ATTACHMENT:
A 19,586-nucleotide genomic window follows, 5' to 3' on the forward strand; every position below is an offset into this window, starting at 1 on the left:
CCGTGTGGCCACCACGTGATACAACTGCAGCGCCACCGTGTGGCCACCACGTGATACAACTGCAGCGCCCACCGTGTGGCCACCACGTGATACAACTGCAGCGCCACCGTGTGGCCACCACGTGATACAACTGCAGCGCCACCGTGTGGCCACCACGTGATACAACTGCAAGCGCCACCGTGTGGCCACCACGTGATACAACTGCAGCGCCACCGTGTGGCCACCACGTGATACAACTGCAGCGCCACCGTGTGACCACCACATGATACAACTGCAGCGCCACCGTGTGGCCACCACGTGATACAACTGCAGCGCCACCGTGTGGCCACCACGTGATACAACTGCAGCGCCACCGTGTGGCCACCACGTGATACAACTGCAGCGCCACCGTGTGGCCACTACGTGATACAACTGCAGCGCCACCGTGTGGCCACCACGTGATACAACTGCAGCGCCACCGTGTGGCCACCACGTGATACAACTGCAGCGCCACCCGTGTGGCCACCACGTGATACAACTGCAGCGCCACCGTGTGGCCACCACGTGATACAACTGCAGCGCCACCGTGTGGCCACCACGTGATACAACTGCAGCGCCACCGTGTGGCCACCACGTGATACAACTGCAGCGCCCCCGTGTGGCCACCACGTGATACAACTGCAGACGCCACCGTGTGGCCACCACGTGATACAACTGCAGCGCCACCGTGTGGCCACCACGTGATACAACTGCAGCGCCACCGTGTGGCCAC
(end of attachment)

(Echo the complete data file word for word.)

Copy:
A 19,586-nucleotide genomic window follows, 5' to 3' on the forward strand; every position below is an offset into this window, starting at 1 on the left:
CCGTGTGGCCACCACGTGATACAACTGCAGCGCCACCGTGTGGCCACCACGTGATACAACTGCAGCGCCCACCGTGTGGCCACCACGTGATACAACTGCAGCGCCACCGTGTGGCCACCACGTGATACAACTGCAGCGCCACCGTGTGGCCACCACGTGATACAACTGCAAGCGCCACCGTGTGGCCACCACGTGATACAACTGCAGCGCCACCGTGTGGCCACCACGTGATACAACTGCAGCGCCACCGTGTGACCACCACATGATACAACTGCAGCGCCACCGTGTGGCCACCACGTGATACAACTGCAGCGCCACCGTGTGGCCACCACGTGATACAACTGCAGCGCCACCGTGTGGCCACCACGTGATACAACTGCAGCGCCACCGTGTGGCCACTACGTGATACAACTGCAGCGCCACCGTGTGGCCACCACGTGATACAACTGCAGCGCCACCGTGTGGCCACCACGTGATACAACTGCAGCGCCACCCGTGTGGCCACCACGTGATACAACTGCAGCGCCACCGTGTGGCCACCACGTGATACAACTGCAGCGCCACCGTGTGGCCACCACGTGATACAACTGCAGCGCCACCGTGTGGCCACCACGTGATACAACTGCAGCGCCCCCGTGTGGCCACCACGTGATACAACTGCAGACGCCACCGTGTGGCCACCACGTGATACAACTGCAGCGCCACCGTGTGGCCACCACGTGATACAACTGCAGCGCCACCGTGTGGCCAC